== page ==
Just as we expected, Apple and Google aren’t wasting any time getting developers ready for their coronavirus tracking collaboration. Today, the companies announced that they’re seeding the first versions of their COVID-19 exposure API to devs working together with public health authorities. It’s sort of like a beta release, which will hopefully let developers kick the tires and prepare for the API’s full release in mid-May.
The two companies have already detailed their privacy measures for the pandemic tracking API. Most importantly, they plan to encrypt Bluetooth metadata. They’re also implementing policies like generating smartphone keys randomly every day, so you can’t easily be associated with a single device. Additionally, they say the API will only be able to track contact with others for 30 minutes at most, and that transmission risk level will only be calculated on users’
“In response to feedback from PHAs [public health authorities], in this update, the companies are giving them the ability to define and calculate a transmission risk level that they can choose to assign to users in the event they’re notified they’ve been exposed to a person who tested positive for COVID-19,” a Google spokesperson wrote in a statement. “Reflecting the reality that not all exposures are equal in nature, the transmission risk level will allow PHAs to evaluate a potential exposure based on characteristics they have gathered about individuals who tested positive and known information such as the approximate distance and duration. Based on this level, developers will also be able to alter their notification messaging to make it more useful and informative.“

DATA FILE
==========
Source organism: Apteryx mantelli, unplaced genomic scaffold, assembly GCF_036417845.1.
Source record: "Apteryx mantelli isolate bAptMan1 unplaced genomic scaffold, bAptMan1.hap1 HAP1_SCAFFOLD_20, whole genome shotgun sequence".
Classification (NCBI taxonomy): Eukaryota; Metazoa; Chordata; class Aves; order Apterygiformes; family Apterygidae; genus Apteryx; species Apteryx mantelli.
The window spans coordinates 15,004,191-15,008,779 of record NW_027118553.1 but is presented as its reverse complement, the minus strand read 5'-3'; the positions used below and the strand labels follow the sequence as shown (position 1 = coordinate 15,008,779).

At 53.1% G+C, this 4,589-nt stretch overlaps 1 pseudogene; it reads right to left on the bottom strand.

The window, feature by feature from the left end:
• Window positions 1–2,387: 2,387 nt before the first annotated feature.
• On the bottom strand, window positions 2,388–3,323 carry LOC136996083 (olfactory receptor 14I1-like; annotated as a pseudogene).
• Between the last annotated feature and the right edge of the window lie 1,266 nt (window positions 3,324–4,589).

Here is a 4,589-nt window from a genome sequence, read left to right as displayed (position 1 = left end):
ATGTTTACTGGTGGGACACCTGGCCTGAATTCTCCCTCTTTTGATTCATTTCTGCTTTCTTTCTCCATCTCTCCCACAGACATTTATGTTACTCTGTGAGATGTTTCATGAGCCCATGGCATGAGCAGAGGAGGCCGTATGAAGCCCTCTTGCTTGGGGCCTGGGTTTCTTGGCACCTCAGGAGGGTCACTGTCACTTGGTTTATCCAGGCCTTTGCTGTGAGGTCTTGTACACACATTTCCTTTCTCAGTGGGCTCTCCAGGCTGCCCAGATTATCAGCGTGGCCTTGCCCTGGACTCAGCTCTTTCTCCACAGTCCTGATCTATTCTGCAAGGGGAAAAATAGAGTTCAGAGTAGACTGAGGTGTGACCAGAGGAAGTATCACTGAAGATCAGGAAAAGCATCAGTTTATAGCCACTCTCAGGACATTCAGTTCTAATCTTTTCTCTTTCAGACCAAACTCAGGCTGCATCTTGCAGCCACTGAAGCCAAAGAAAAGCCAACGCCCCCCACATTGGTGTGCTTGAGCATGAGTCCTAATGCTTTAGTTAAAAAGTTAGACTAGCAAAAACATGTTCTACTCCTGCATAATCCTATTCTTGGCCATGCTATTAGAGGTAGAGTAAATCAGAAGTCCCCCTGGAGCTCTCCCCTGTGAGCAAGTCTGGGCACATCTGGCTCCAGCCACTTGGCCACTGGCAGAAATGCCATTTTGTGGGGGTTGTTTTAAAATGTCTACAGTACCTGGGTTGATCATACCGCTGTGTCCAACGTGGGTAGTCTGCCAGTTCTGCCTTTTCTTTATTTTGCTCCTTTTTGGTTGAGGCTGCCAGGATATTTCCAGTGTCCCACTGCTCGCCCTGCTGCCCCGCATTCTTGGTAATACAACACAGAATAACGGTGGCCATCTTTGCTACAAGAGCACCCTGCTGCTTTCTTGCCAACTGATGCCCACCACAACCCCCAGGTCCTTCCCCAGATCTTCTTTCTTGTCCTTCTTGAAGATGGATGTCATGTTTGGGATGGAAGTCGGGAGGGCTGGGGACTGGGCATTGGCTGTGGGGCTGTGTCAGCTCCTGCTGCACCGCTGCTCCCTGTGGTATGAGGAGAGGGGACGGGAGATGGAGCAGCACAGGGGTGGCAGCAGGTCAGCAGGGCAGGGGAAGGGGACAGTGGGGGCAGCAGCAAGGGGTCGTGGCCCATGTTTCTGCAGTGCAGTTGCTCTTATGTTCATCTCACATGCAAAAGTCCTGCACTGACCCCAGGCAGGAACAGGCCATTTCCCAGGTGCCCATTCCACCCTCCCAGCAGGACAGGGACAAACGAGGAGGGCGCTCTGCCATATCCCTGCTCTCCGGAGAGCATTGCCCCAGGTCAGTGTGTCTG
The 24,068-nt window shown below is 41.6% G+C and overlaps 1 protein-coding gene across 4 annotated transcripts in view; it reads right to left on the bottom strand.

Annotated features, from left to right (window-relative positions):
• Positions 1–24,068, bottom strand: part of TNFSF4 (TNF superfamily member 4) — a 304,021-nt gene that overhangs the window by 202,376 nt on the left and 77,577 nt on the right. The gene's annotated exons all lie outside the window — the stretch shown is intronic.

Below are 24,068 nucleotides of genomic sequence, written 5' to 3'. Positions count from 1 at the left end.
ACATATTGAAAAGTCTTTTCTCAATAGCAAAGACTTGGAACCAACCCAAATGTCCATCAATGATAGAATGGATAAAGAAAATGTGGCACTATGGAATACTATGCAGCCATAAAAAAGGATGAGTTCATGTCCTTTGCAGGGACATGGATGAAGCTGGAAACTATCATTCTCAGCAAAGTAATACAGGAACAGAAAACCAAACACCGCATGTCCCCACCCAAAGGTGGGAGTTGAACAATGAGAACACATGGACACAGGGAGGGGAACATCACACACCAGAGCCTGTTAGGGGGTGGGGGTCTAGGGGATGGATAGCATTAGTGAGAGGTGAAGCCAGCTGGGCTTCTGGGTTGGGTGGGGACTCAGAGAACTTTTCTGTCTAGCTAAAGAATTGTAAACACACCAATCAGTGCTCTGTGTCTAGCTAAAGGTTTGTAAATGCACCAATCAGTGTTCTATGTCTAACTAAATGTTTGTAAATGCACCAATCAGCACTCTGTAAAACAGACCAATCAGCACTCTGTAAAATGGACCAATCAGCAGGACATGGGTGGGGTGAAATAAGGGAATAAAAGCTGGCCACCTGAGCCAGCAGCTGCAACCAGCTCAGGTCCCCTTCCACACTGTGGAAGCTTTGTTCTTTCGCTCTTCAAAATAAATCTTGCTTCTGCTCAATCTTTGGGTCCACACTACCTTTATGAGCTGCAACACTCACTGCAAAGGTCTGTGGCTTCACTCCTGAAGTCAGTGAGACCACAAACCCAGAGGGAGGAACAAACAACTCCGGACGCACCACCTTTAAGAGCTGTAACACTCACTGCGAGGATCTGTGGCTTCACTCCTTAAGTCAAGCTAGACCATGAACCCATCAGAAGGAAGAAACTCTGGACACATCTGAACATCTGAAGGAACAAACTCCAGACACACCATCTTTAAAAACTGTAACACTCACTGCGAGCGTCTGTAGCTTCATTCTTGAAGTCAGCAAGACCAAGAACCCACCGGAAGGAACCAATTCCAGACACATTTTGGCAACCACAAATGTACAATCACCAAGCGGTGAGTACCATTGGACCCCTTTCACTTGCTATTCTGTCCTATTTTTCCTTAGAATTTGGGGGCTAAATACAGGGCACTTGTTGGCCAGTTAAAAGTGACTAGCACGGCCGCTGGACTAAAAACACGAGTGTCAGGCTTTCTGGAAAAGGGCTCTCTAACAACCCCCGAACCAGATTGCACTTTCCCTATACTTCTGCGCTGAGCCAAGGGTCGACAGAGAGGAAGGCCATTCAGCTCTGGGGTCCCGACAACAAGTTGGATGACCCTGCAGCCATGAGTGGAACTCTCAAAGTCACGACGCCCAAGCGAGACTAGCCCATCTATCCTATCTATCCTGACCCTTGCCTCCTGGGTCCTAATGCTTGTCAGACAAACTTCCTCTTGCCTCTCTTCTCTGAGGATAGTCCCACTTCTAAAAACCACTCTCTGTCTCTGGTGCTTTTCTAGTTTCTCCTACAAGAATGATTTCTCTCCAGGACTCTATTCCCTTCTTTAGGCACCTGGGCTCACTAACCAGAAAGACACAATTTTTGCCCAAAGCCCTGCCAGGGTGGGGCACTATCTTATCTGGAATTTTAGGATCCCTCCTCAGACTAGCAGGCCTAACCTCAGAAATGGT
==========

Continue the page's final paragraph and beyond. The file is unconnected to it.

Apple and Google plan to release more information about the tracking API on Friday, along with code to help developers understand exactly how the notification system works.